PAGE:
By Zachary Jernigan
I had been practicing turning myself into a knife. Between star systems I gathered and focused my particles into a triangle, a sharp shape. Hurling myself against the diamond-hard walls of my small ship, the point of the weapon hardened. I honed myself.
You see, I had decided to murder my employer. I had studied his weaknesses and come to believe myself capable of the act. I did not know when and where, nor did I know what would trigger it. I simply knew it had to happen. On that day I would either die or buy myself a measure of freedom.
Originally, this was the extent of my plan: To serve myself.
My name is Arihant. I am one of two humans still inhabiting a physical form, diminished though it is. Outside the walls of my ship, I am in form a faintly translucent white specter, strong and powerfully built—an artist’s anatomical model. Over the years it has become difficult to remember what my face looked like, and thus my features are only approximately human, my head bare. My eyes glow the color of Earth’s sun.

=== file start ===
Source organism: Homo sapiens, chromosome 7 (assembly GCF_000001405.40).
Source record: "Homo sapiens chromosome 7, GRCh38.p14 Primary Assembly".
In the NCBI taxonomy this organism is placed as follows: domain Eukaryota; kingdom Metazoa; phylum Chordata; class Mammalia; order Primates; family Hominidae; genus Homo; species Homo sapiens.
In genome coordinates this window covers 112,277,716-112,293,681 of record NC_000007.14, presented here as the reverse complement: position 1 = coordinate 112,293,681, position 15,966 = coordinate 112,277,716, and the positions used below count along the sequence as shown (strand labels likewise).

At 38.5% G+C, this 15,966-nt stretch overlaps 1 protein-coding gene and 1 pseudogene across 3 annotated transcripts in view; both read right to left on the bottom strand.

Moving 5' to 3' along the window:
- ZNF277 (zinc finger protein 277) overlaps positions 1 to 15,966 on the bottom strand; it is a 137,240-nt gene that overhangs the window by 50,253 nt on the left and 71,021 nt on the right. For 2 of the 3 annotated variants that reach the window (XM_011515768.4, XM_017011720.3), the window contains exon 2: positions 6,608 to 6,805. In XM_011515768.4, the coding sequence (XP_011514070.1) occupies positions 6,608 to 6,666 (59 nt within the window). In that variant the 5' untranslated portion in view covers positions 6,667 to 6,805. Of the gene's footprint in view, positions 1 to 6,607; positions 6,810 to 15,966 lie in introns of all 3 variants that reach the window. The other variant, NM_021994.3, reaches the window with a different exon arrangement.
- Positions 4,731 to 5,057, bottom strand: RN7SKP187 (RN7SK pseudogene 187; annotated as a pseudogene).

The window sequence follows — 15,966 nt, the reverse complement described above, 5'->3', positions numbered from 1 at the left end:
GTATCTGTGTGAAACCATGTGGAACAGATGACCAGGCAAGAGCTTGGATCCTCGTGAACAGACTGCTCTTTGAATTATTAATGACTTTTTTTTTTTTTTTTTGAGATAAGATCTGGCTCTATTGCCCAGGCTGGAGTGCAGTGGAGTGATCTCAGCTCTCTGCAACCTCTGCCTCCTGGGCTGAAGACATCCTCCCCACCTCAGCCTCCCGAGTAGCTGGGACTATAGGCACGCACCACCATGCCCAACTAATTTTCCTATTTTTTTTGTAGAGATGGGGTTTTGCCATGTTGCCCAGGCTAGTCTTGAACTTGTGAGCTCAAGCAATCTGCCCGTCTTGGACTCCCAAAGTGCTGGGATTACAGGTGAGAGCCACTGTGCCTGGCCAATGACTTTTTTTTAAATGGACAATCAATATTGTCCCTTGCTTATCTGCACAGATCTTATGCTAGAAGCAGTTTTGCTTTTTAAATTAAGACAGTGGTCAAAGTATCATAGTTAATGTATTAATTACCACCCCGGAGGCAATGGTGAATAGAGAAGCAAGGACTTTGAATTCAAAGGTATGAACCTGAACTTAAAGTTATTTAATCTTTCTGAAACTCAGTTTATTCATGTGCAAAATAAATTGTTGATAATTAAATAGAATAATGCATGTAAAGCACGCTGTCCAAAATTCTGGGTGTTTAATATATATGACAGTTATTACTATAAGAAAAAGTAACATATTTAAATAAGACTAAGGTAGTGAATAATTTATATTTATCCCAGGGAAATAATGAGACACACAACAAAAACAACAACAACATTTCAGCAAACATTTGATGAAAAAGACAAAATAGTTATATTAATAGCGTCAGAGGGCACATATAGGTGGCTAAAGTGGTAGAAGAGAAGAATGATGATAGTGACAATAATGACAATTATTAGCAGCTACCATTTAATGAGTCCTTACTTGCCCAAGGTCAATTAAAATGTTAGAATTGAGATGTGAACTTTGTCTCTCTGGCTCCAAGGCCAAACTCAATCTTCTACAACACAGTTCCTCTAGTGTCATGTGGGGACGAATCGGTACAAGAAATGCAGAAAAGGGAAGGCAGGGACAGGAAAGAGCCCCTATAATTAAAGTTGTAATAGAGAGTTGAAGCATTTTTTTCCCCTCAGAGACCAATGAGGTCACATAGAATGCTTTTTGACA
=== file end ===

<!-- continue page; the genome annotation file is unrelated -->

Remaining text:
I am quite beautiful, Louca tells me. On more than one occasion she has run her hands over the ghostly contours of my body. “I wish you were solid,” she once said. “Oh, Ari. The things I would do to you.”
Louca is the one I am forced to follow and observe. Her name means crazy—an appropriate name. She is the second human possessing a body. Technically, her body is a black, whale-shaped ship one hundred meters long, but her avatars take the forms of anything she imagines. Very rarely, she is human, and never the same person twice. More often, she wears the bodies of flying animals.
She dreams of flying, which is appropriate.